The DamnedThe Damned give us the greatest hits. Well, I suppose that's inevitable: this isn't a bespoke crowd of Damned fans, and I dare say few people here tonight know many Damned songs beyond the smasheroonies of yesteryear. But, all the same, you'd think The Damned would throw in a little something from their new album, So, Who's Paranoid?  As it is, there's nary a song and not even a mention of the band's latest ouevre. 'Thrill Kill', from the last-but-one album Grave Disorder, is as recent as this set gets. Aside from that it's old school all the way.

Dave Vanian, togged up like an Edwardian gentleman in search of naughtiness, bestrides the stage, an island of incongruous elegance amid his colleagues' ram-raid-the-dressing-up-box costumes. Pinch clowns in full slap behind the drumkit. Bassist Stu West shows remarkable stamina in a full-face PVC outfit. "It's Paul Gray on bass," asserts Captain Sensible, but it probably isn't, any more than it's Turner Prize-winning transvestite potter Grayson Perry on guitar. Sensible's just copped the look.

It says much for the quality of The Damned's songs, and the almost offhand confidence with which they're delivered, that the band's loony costumery doesn't become the dominant element of the show. Insousciantly animated - because they know they've got this stuff nailed - The Damned swing into the set with the nonchalant verve of a street urchin jumping on a moving Routemaster. 'Ignite' is a psychedelic epic. 'Eloise' is the entire Hammer Studios output distilled into one song. 'Love Song' thunders mightily, a bass-heavy monster, with Sensible taking the vocal after realising that Vanian isn't actually on stage at the crucial moment. Even the impromptu absence of the lead singer can't stop The Damned.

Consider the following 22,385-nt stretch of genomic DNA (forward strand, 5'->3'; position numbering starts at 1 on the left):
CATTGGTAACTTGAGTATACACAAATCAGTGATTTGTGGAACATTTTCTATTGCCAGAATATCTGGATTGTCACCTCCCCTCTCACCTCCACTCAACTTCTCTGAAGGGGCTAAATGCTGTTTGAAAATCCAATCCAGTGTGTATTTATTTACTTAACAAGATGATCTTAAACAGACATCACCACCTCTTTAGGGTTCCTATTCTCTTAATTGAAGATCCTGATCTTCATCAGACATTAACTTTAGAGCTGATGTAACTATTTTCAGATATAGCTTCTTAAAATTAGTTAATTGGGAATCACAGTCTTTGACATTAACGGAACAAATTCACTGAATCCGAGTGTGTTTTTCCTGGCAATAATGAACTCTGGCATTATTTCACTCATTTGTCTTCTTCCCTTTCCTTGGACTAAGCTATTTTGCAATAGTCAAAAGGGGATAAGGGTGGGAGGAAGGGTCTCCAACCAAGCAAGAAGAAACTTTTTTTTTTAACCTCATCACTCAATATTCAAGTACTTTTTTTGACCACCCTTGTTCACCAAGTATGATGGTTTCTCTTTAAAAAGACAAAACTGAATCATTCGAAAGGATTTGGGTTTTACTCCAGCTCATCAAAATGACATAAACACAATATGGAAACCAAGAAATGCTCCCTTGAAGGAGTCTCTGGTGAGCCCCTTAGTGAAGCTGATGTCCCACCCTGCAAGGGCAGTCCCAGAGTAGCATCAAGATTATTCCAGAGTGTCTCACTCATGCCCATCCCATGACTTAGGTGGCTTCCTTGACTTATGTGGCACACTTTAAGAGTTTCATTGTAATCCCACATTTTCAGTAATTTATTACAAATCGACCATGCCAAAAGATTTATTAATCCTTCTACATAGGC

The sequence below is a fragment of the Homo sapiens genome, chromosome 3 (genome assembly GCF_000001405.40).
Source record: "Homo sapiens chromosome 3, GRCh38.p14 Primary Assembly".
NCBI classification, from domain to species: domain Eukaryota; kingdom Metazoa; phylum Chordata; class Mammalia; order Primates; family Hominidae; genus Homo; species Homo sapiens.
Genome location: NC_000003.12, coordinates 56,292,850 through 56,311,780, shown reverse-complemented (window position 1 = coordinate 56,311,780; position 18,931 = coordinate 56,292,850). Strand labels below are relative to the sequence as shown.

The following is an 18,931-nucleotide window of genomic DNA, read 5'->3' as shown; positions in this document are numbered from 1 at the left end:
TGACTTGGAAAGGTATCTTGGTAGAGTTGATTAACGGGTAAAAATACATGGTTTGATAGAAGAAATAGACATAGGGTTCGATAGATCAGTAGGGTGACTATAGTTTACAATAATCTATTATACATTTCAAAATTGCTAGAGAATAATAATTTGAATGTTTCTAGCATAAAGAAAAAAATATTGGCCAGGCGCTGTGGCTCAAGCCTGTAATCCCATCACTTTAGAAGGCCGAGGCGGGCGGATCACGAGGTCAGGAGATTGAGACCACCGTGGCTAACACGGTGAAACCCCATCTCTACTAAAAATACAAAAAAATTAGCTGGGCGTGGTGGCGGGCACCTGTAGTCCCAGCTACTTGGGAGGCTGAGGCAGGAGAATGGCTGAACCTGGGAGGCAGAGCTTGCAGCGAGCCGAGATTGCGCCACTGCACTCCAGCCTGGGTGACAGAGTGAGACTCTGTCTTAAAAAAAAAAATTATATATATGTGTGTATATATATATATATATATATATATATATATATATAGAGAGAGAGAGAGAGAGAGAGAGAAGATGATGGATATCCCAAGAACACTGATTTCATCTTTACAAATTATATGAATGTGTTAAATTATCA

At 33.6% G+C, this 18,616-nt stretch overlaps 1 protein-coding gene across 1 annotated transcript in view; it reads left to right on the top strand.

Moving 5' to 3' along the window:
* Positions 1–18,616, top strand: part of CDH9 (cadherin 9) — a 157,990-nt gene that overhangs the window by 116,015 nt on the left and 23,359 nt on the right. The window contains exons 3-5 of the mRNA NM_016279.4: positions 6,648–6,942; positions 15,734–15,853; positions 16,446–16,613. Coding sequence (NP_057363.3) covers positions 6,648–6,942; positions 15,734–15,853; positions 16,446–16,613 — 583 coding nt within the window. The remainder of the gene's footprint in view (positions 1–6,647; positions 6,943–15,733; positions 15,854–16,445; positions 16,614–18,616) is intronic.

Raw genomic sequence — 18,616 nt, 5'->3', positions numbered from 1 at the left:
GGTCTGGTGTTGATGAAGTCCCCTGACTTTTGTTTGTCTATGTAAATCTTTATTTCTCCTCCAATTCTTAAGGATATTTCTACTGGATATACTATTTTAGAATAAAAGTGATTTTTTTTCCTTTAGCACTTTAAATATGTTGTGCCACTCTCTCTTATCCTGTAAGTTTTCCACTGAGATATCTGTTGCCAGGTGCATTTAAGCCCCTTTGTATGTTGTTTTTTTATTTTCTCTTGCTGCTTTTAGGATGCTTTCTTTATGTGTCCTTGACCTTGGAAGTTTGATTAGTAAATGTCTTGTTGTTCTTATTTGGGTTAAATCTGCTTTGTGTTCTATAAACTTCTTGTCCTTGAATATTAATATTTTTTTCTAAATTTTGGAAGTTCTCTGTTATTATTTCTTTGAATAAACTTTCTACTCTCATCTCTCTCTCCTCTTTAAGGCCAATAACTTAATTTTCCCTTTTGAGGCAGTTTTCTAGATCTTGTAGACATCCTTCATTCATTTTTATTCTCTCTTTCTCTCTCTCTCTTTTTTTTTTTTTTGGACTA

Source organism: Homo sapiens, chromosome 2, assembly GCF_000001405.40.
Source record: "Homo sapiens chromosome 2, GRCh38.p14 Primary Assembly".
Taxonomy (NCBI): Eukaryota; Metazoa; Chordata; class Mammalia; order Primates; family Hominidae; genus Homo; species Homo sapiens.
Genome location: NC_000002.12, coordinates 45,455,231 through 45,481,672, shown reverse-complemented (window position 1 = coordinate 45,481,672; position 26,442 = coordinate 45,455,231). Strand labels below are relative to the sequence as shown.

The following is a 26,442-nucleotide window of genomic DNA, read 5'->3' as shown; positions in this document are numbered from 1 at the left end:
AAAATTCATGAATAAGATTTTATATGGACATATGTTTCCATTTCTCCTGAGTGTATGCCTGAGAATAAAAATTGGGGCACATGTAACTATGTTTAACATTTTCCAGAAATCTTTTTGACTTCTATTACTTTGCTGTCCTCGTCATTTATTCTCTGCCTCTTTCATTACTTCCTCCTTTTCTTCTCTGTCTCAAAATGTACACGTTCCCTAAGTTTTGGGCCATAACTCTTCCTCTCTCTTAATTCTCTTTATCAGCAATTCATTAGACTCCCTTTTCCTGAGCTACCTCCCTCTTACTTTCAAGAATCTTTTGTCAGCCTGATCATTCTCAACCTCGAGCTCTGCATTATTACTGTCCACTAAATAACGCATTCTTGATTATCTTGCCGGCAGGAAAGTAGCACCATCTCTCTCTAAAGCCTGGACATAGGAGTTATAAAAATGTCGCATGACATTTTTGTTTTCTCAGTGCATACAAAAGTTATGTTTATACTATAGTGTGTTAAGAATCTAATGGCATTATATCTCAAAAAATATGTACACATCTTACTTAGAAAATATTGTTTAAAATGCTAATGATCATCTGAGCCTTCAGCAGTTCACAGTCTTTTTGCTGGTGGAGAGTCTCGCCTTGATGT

Sensible threatens to sing his solo hit, 'Happy Talk', to cover a technical breakdown, but the problem is fixed just in time: we get 'Doctor Jekyll And Mister Hyde' instead, one of The Damned's three-minute horror movie soundtracks. But, of course, it's 'New Rose' - as fast and furious as it's ever been - that really makes the mosh kick off.

So, the Bizarre Ballers get just what they want: The Damned rolling out hit after boisterous hit. The set ends to a storm of triumphant cheers - and yes, that was a good one. The absence of new songs probably wasn't even noticed by anyone in the house tonight. But even The Damned's boisterous hits were unfamiliar new songs once. How are the band going to have any hits tomorrow if they don't play the new songs today?

The Damned:
Website | MySpace | Facebook

Tiger Lillies:
Website | MySpace | Facebook

The Ghost Of Lemora:
Website | MySpace | Facebook

Bizarre Magazine:
Website | MySpace | Facebook

For more photos from this gig,
find the bands by name here.

The Damned
Search Nemesis To Go
Page credits: Review, photos and construction by Michael Johnson. Nemesis logo by Antony Johnston. Red N version by Mark Rimmell.
Creative Commons LicenseWords and photos in Nemesis To Go by Michael Johnson are licenced under Creative Commons. You may copy and distribute this material, or derivations of it, provided that you give a credit to Michael Johnson and a link to Nemesis To Go. Where material from other sources is used, copyright remains with the original owners. All rights in the name 'Nemesis To Go' and the 'N' logo are retained.